Brevity is usually to be preferred when drafting commercial agreements and an excess of verbosity can often be the source of intractable disputes. That was certainly so in the case of a £160 million public contract which contained a string of unworkable clauses despite running to several lever arch files.
A telecommunications company signed the 10-year contract with a local authority and other public service providers to install and manage IT, human resources, document management and other back office systems. The agreement was of great importance to the public in terms of employment, health, transport, communications and public safety across an entire county.
Noting the contract’s impractical length, the High Court observed that all parties had found it very hard to work with. It included a web of price mechanisms and key performance indicators, many of which were not fit for purpose. Imprecision in its drafting resulted in a number of internal contradictions and its governance and oversight provisions had proved inadequate when things started to go wrong.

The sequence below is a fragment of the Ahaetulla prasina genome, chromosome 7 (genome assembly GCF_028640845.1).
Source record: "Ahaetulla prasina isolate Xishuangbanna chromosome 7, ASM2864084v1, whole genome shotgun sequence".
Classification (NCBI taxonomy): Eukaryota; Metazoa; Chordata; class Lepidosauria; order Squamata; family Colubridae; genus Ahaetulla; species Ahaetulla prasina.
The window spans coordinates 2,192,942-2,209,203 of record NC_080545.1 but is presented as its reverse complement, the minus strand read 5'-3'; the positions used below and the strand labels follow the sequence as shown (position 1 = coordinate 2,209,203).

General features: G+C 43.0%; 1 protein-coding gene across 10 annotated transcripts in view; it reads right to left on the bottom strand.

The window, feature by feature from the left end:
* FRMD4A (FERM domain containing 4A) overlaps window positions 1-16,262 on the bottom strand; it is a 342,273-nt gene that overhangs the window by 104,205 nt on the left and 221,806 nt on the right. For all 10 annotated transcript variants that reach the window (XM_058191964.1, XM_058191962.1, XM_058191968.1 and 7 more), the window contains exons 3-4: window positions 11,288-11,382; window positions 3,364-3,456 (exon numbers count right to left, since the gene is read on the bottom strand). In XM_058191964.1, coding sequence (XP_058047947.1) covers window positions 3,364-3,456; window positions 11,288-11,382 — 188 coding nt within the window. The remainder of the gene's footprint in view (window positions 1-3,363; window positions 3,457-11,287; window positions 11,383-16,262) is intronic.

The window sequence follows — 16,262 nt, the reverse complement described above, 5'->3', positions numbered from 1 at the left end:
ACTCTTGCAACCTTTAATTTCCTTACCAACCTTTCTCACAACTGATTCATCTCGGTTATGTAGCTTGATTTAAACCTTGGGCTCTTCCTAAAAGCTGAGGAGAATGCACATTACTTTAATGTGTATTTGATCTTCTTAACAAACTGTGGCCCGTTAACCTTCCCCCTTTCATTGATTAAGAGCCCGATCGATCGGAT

The contract had been running for just over two years when the council asserted a right to cancel it with immediate effect. It launched High Court proceedings, seeking a declaration to that effect. The company accepted that it had encountered major difficulties in performing its obligations but argued that the fault was not all one way and that it could hardly have done more to achieve compliance.
Ruling in the council’s favour, the Court found that the company was under an immediate duty to resolve backlogs in work schedules and enjoyed no contractual protection from the consequences if it failed to do so. In those circumstances, the council was entitled to terminate the contract forthwith.
Noting that it was the public who were primarily affected by the shortcomings in the drafting of the contract and the failings in performance under it, the Court urged that all public authorities should take careful note of its ruling with a view to avoiding similar situations in the future.